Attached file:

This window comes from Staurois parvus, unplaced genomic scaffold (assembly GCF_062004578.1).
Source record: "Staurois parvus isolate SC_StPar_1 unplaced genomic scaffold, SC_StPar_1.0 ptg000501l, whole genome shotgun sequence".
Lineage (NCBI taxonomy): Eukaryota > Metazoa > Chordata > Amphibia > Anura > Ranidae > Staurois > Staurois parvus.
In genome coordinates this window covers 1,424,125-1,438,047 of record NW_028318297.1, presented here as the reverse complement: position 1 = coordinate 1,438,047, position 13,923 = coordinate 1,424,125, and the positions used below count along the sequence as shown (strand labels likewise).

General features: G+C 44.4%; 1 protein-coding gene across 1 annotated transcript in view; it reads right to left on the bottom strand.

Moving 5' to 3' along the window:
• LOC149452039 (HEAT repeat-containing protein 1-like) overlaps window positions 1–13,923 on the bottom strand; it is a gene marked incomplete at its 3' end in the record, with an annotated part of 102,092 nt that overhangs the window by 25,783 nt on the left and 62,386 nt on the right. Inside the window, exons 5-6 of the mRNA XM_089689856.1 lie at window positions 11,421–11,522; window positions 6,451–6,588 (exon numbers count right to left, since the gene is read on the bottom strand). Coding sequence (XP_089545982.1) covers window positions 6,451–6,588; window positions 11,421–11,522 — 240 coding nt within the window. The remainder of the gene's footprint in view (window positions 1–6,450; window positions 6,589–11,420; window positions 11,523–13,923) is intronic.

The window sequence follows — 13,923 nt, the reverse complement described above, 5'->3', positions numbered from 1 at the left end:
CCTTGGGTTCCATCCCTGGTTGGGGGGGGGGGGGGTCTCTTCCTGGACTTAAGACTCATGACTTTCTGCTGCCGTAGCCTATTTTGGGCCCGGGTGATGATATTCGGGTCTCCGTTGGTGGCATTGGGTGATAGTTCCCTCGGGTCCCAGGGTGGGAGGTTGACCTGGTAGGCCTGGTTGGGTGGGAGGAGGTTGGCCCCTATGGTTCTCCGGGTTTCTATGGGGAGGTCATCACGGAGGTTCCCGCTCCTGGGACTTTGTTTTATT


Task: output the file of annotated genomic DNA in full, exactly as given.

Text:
This window comes from Staurois parvus, unplaced genomic scaffold (assembly GCF_062004578.1).
Source record: "Staurois parvus isolate SC_StPar_1 unplaced genomic scaffold, SC_StPar_1.0 ptg000501l, whole genome shotgun sequence".
Lineage (NCBI taxonomy): Eukaryota > Metazoa > Chordata > Amphibia > Anura > Ranidae > Staurois > Staurois parvus.
In genome coordinates this window covers 1,424,125-1,438,047 of record NW_028318297.1, presented here as the reverse complement: position 1 = coordinate 1,438,047, position 13,923 = coordinate 1,424,125, and the positions used below count along the sequence as shown (strand labels likewise).

General features: G+C 44.4%; 1 protein-coding gene across 1 annotated transcript in view; it reads right to left on the bottom strand.

Moving 5' to 3' along the window:
• LOC149452039 (HEAT repeat-containing protein 1-like) overlaps window positions 1–13,923 on the bottom strand; it is a gene marked incomplete at its 3' end in the record, with an annotated part of 102,092 nt that overhangs the window by 25,783 nt on the left and 62,386 nt on the right. Inside the window, exons 5-6 of the mRNA XM_089689856.1 lie at window positions 11,421–11,522; window positions 6,451–6,588 (exon numbers count right to left, since the gene is read on the bottom strand). Coding sequence (XP_089545982.1) covers window positions 6,451–6,588; window positions 11,421–11,522 — 240 coding nt within the window. The remainder of the gene's footprint in view (window positions 1–6,450; window positions 6,589–11,420; window positions 11,523–13,923) is intronic.

The window sequence follows — 13,923 nt, the reverse complement described above, 5'->3', positions numbered from 1 at the left end:
CCTTGGGTTCCATCCCTGGTTGGGGGGGGGGGGGGTCTCTTCCTGGACTTAAGACTCATGACTTTCTGCTGCCGTAGCCTATTTTGGGCCCGGGTGATGATATTCGGGTCTCCGTTGGTGGCATTGGGTGATAGTTCCCTCGGGTCCCAGGGTGGGAGGTTGACCTGGTAGGCCTGGTTGGGTGGGAGGAGGTTGGCCCCTATGGTTCTCCGGGTTTCTATGGGGAGGTCATCACGGAGGTTCCCGCTCCTGGGACTTTGTTTTATT